“May I ask how you confront your own domestication?”
I was asked this question a while back by someone that I have crossed paths with and from the outset it has always struck me as an odd question. It seems to be all the rage among anarcho-primitivist circles to talk about “rewilding” oneself, “confronting one’s own domestication,” reclaiming one’s own “wildness,” and on and on and on. These same people set out on extended camping trips with a few of their buddies to rough it on the back acres of some ranch building primitive shelters, hunting and prepping with primitive weapons and tools and generally kindling fires of the little homunculus of the “IR hunter/gatherer” in their heart. Now, I can’t say that I oppose people going out on extended camping trips, learning primitive skills, getting more deeply in touch with the land that they inhabit, or whatever. I spend a large part of my days, every day lately, walking through the forests near my house and in doing so have come to know the several hundred acres that comprise the nearby park intimately in the time that I’ve lived here. So I can’t be and am not one to cast judgement in that regard. What I do take issue with are the delusions about what it would even mean to “rewild,” to reclaim the life-world of primitive peoples (we can’t, full stop) and the correlative tendency among the “rewilding” crowd too fall too deeply into “LARPing primitive” and in doing so forgetting who and where one actually is.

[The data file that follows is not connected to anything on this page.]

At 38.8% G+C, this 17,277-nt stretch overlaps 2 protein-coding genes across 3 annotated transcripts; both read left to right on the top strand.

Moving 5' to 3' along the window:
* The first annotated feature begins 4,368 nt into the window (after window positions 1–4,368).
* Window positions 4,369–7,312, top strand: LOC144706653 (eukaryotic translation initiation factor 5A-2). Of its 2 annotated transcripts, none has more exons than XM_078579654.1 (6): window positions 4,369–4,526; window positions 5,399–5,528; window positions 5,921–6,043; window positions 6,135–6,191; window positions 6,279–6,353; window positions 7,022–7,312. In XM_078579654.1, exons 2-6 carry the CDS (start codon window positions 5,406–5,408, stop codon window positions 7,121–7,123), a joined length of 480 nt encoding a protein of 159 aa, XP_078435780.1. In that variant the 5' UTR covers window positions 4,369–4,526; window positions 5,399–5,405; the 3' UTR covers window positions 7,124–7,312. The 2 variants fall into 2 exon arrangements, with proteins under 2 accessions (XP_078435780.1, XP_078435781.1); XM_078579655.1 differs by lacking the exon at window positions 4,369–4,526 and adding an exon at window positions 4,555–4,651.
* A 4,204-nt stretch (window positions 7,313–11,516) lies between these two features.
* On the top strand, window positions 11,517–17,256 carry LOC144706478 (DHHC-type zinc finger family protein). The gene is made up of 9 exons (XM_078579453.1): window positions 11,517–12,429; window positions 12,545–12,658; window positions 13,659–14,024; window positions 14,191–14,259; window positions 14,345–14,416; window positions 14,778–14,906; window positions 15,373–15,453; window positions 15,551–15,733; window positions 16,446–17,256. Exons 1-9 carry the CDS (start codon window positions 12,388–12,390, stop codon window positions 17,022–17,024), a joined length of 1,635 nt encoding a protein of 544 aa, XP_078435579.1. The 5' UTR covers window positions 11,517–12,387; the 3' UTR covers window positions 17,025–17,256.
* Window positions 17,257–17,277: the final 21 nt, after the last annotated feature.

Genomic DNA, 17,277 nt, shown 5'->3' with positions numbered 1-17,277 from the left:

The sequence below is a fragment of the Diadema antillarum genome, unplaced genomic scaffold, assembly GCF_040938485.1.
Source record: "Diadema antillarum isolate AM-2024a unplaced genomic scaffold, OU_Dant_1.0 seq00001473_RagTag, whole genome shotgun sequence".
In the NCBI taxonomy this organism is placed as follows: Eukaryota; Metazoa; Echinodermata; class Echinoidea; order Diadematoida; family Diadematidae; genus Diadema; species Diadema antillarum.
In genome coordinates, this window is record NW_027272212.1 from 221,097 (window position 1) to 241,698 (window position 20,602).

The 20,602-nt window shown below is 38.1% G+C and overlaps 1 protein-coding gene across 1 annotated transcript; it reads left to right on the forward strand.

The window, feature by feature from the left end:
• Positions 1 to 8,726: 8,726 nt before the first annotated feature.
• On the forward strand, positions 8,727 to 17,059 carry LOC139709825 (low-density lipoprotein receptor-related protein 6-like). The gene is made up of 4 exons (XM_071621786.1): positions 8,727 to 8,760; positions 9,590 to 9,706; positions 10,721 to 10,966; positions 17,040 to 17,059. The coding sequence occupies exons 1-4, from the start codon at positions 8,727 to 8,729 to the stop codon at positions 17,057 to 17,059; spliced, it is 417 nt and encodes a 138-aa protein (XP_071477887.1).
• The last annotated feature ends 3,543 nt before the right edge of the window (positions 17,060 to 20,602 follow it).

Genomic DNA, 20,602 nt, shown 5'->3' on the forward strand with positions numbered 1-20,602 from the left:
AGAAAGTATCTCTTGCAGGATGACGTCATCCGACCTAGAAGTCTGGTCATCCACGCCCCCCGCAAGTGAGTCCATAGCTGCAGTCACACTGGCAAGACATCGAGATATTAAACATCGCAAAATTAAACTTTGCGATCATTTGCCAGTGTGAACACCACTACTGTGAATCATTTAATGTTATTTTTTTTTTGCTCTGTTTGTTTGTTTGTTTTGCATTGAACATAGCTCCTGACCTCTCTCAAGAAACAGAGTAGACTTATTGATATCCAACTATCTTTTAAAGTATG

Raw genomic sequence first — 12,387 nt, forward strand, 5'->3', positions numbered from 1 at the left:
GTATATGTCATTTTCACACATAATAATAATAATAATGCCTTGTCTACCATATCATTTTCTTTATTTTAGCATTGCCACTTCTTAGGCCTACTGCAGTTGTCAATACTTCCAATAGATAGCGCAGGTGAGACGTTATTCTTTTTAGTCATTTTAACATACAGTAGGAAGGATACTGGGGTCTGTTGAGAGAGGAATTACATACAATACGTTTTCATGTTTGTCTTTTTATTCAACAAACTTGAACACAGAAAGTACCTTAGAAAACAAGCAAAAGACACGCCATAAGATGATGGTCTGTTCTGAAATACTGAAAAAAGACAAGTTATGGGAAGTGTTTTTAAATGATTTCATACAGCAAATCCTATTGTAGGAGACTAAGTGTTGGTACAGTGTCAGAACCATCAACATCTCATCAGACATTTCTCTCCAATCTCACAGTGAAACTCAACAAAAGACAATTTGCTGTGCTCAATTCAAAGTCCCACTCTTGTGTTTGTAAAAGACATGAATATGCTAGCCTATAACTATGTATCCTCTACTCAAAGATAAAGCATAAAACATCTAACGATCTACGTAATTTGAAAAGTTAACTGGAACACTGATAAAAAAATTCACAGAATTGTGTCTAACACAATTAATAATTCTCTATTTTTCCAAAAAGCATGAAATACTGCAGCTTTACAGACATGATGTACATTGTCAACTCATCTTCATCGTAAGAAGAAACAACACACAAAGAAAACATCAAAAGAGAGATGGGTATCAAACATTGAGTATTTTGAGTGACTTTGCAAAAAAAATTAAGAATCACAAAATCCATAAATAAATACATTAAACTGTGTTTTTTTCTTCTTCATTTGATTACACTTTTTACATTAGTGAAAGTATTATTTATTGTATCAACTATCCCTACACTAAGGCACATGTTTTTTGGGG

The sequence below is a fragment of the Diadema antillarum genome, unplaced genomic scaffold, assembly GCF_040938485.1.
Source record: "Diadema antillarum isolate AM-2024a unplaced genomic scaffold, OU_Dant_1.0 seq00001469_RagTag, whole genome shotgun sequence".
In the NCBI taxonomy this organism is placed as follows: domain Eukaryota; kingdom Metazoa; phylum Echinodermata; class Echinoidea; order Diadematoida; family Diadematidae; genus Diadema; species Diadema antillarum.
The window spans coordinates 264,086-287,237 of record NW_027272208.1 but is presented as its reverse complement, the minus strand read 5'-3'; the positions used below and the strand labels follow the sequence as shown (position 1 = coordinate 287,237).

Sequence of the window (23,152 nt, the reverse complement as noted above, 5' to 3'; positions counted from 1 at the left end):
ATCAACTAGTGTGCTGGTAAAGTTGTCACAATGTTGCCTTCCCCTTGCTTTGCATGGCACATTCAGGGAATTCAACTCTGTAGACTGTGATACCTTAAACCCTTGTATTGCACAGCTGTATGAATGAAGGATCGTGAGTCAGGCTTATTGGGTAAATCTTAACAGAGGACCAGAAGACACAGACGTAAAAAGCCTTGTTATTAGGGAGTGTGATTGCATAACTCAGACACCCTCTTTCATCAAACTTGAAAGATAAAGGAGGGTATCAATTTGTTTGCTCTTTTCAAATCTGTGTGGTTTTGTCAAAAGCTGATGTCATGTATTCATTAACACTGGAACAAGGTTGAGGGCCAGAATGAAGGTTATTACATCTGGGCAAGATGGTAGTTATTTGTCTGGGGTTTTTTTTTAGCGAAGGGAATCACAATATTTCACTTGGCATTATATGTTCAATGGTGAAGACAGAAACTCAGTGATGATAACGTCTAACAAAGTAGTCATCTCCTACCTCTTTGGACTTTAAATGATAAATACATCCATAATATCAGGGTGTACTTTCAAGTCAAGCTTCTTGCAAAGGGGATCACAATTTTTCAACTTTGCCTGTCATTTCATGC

My response to this question when it was posed to me was essentially, “I don’t.” I did not mean this in a passive sense of simply doing nothing, for even my writing is in some small way an attempt to deal with where and what I am, my own domestication and the world which I feel in my heart that I am so deeply opposed to. I meant this “non-doing” more in the sense of accepting who and what one is, where and when one exists on the wheels of time rather than fighting the reality of one’s circumstances by falling into delusions of rekindling or even recreating that unimaginably complex life and world of the primitive. Man does not and could not exist in a vacuum. He is always turned outside himself, is always a part and product of a time and place. And the primitive was as much a part and product of his world as the modern man is a part and product of his. Who were the Niitsitapi but an extension of the great plains, the thunderstorm over the rolling hills, and the buffalo? In Atassa‘s recent translation of the editorial of Regresión Magazine No. 7 this sentiment was expressed in the grieving of a Sioux chief:
“Soon the sun will rise and will no longer see us here, and the dust and our bones will mix on the plains. As in a vision, I see the flame of the bonfires of the great councils die, and the ashes grow white and cold. I no longer see the spirals of smoke rise from our tents. I don’t hear the songs of the women as they prepare the food. The antelope are gone, the lands of the buffalo are empty. Only the howl of the coyote is heard now. The white man’s medicine is stronger than ours. His iron horse now runs on the paths of the buffalo. The whispering spirit (telephone) speaks to us now. We are like birds with broken wings. My heart is frozen. My eyes extinguish.”